We’ve collected some of the most common questions about Bruges (FAQ).
Bruges or Brugge?
Brugge is the Dutch version of Bruges, the two terms are interchangable. It’s also referred to as the Venice of the North, thanks to its numerous canals. You can read more about that here.
Does Bruges have an airport?
No, the nearest airport is in Oostend or Brussels. Here’s a map.
How do I get from Brussels to Bruges?
It takes 1 hour 15 minutes hours by car, or just over an hour by train.
Does the Eurostar go to Bruges?
Not directly, but if you buy a Eurostar ticket your travel onwards from Brussels to Bruges is included. It’s just one train, from the same station as you arrive in on the Eurostar.
What language is spoken?
In Bruges there are a mixture of languages spoken – Flemish (a Belgian version of Dutch), Dutch, German and, to a lesser extent, French are all considered native. English is spoken by almost everyone in Bruges as a second language however.
What public transport is available?
When you are in Bruges, it is best to avoid driving as the busy, labyrinthine medieval streets of the city centre can be a nightmare. There are buses that you can use to get around, which are specifically designed to fit through the narrow streets.
The historic centre is not very big, so it is possible to walk between most locations. There are also numerous places to hire a bike, and cycling is easy within Bruges.
Are taxis available?
There are taxi services available within the city, although they will be more expensive than using the buses available.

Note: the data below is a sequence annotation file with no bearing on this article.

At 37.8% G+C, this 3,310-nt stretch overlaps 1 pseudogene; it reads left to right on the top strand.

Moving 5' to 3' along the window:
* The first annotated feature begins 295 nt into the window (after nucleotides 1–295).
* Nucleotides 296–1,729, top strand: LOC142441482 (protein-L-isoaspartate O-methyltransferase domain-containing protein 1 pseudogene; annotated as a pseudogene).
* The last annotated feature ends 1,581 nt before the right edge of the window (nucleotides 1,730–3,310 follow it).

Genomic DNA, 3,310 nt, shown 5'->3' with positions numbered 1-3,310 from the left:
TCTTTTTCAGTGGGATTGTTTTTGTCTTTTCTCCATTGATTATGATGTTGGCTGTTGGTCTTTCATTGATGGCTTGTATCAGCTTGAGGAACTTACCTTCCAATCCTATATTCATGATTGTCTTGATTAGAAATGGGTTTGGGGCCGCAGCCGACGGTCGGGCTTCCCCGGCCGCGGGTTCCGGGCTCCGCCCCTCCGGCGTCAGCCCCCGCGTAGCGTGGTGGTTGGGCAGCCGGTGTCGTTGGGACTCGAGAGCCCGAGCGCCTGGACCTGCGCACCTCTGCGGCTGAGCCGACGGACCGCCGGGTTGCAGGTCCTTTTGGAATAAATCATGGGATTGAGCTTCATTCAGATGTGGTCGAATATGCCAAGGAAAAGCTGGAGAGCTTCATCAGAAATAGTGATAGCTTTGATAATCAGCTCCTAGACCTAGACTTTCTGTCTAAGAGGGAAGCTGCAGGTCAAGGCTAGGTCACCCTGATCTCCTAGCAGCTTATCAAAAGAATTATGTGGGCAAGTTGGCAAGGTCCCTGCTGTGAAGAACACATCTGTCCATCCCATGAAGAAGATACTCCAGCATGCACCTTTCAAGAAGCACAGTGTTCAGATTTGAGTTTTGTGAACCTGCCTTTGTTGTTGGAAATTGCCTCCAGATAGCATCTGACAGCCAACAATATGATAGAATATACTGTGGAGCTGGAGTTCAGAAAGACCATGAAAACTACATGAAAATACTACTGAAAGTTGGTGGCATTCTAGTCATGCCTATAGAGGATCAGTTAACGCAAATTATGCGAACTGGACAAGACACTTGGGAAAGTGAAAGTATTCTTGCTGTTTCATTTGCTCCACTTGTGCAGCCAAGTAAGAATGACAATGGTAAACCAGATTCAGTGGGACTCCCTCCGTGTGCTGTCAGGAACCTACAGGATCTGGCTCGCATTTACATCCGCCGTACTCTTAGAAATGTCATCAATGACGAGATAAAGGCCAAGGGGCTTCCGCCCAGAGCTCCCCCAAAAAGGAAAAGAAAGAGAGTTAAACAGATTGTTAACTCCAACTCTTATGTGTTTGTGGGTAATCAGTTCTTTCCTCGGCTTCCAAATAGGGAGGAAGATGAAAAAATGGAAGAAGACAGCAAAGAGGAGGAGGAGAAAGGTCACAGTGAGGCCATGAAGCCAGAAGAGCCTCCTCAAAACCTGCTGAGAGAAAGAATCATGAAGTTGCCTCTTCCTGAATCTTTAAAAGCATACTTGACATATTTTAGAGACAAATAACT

Is Uber or Lyft available in Bruges?
No, not yet! Uber is only in Brussels or Liege
What currency is used?
Belgium uses the Euro.
How far is the train station from the centre of town?
You can walk from the station to Markt Square in 20 minutes. Our apartments can be reached in less than that.
What is the local speciality?
Food and drink! Beer, chocolate and moules frites (mussels with french fries), specifically. Check out our Restaurant Recommendations to learn more.
- It’s fun to get lost in Bruges while you wander through the lovely historic streets. Remember you can always use the bell tower in the city centre to help re-orient yourself.
- Bring good walking shoes, the best way to explore the city is on foot. Don’t wear heels, they will make it way too difficult to walk down the quaint cobbled streets.
- If you want to use Bruges as a base for exploring other destinations in Belgium, you can use the Belgian Railways Railcard. It costs around 85 Euros and it is good for 10 single journeys between any two Belgium stations.
- You can purchase the Bruges Card, which offers you discounts to most of the major attractions and can be picked up at any of the hotels or hostels around the city.
- Also, if you are planning on visiting more than two of the museums it might be worth buying a combined Musea Brugge ticket.
- If you visit during June, July and August watch out for the mosquitos around the canals. They are especially active at dusk.
- Remember that all the museums in Bruges are closed on Mondays!
- Some cafes and restaurants (particularly in the more touristy areas) insist on a minimum card payment of 25 euros. Cash machines are available, but they’re not plentiful.
Tourism in Bruges
8.75 million people visited Bruges in 2015 and studies expect it to be 13.5 million in 2030.
Two million nights are spend in Bruges. This brings a revenue of 441 million euro and creates jobs for 6000 people.
Brussels-Bruges is the most popular combination via bus or car but also Amsterdam-Bruges becomes more and more important.
A lot of British tourists combine Bruges with Ypres to visit the World war heritage sites.
During high season days Bruges attracts 45.000 people per day.
19.000 people live in the inner city of Bruges, while Bruges has a population of 117.000 inhabitants.